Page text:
Ethiopian Jews


There are worlds beyond the UK General Election and a very particular meeting of two worlds hit the news this week. Protests by Ethiopian Jews in Tel Aviv ended in violence, with injuries amongst the protesters and police. I first heard the story as a half-heard snippet on the radio – Ethiopian … in Tel Aviv … – and it had the potential to sound like the end and the beginning of two separate stories. Not so.

Until the 1980s, there was a large Jewish population in Ethiopia, mostly in the north of the country. In the wake of famine and civil war, they were relocated to Israel and there are now few Jews left in Ethiopia; some say that they have all gone. But how did there come to be a significant Jewish population in Ethiopia?

As with most things Ethiopian, fact and fiction, legend and truth are about as intermingled as it gets. The story handed down through generations is, broadly, that the Queen of Sheba (from what is now Axum in Tigrai province in northern Ethiopia) went to King Solomon’s court and returned with a son by Solomon, the Ark of the Covenant and a retinue of Israelites. (Incidentally, the Ark of the Covenant is said to be in a building in Axum; it’s not open to the public.)

The Israelites settled in Ethiopia and, although Ethiopia settled into something of a time capsule for many hundreds of years, contacts with the Jewish community remained, although many of the descendants of what is thought to be the original retinue are said to have converted to Christianity.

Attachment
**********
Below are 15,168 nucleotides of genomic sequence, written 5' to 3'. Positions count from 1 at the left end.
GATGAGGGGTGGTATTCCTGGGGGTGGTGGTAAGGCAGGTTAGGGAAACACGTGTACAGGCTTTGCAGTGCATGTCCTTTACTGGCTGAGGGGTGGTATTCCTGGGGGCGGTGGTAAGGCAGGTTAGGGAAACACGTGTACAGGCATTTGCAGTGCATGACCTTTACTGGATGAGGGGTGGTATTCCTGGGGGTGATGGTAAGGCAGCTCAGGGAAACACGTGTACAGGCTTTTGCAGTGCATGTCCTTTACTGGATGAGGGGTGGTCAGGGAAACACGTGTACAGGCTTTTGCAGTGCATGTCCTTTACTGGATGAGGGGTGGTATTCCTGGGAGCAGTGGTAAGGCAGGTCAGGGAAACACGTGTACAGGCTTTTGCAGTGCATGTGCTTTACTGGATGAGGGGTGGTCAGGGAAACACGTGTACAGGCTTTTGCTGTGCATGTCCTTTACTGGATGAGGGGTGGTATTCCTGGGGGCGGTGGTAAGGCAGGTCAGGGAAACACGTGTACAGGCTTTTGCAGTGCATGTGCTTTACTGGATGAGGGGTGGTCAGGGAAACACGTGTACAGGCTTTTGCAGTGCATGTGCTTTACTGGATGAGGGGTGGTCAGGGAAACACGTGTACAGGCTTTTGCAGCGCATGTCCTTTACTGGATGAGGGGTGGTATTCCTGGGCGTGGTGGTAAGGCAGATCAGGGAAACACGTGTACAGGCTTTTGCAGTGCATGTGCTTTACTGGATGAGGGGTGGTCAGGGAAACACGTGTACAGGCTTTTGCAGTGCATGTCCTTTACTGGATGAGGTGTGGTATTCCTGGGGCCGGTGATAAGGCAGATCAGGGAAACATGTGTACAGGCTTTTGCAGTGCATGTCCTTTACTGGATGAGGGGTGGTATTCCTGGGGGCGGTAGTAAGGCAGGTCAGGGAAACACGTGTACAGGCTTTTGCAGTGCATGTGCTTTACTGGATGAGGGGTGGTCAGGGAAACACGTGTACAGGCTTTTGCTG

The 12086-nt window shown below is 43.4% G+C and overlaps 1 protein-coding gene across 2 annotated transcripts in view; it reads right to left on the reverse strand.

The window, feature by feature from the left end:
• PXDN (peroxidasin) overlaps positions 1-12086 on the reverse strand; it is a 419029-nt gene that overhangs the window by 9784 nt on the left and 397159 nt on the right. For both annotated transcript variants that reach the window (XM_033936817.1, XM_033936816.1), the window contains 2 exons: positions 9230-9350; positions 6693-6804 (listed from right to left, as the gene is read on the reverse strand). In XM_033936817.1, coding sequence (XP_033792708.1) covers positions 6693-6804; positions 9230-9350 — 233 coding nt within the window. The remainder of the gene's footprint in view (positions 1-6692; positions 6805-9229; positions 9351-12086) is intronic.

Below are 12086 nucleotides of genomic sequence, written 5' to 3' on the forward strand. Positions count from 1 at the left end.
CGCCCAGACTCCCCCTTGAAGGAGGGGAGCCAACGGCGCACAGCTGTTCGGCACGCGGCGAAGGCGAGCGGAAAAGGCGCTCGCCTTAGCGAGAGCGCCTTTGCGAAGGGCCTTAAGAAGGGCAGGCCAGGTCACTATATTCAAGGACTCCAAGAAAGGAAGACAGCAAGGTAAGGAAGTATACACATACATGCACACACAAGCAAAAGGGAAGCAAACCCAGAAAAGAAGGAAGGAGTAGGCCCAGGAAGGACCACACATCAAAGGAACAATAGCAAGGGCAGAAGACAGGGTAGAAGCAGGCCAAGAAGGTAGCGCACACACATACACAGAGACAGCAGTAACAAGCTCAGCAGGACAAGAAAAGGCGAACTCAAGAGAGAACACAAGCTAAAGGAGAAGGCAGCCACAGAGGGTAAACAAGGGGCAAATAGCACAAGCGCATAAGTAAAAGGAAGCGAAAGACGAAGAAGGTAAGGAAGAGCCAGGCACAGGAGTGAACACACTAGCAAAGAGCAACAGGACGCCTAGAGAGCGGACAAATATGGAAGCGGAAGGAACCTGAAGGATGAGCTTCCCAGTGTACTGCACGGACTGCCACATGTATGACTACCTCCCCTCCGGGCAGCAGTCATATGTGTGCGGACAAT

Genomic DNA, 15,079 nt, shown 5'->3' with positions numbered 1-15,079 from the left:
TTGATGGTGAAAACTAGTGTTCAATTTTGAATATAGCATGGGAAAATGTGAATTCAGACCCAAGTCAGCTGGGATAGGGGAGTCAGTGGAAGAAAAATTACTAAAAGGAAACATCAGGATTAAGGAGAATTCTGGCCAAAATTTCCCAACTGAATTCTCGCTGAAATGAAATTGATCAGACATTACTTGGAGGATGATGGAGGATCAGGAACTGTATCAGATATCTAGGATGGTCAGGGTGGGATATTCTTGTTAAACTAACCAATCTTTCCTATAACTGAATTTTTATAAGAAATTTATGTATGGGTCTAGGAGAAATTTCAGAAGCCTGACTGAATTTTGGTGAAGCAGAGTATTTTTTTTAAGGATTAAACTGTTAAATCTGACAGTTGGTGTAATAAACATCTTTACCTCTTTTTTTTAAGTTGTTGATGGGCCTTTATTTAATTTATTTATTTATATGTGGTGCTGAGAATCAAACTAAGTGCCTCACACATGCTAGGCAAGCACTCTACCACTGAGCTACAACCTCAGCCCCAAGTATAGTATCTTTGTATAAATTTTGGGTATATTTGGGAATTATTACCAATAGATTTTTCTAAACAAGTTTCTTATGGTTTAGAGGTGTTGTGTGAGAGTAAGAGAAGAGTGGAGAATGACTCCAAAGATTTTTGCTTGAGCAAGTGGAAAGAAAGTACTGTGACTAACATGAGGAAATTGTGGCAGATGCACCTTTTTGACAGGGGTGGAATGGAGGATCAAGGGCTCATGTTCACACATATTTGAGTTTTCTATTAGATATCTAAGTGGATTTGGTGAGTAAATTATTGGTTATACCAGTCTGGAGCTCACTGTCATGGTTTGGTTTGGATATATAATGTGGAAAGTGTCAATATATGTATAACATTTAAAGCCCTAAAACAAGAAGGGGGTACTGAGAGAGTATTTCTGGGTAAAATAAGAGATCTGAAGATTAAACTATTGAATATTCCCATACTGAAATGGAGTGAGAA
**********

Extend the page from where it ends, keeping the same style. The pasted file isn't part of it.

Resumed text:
This feels very through-the-looking-glass, but I’ve travelled around Ethiopia on two occasions and I’ve learnt never to dismiss what people say, because there will almost certainly be a grain (or more) of truth in there somewhere. Ethiopia marches to its own beat. It’s currently 2007 and 2008 starts in our September; there are thirteen months in the year; as I write this, the clock on my screen says 11:52, but that would be shown as 5:52 in Ethiopia (forget the time difference). What is said to be the world’s oldest illustrated Christian manuscript – possibly dating from the fifth century – was found a few years ago in an Ethiopian monastery. Archaeological work has barely begun at key sites.

So I could be twenty-first-century-cynical or remember that the unexpected seems more likely to happen in Ethiopia than anywhere else I’ve been. Either way, there is a very real connection between Israel and Ethiopia, unexpected though that might appear to be.

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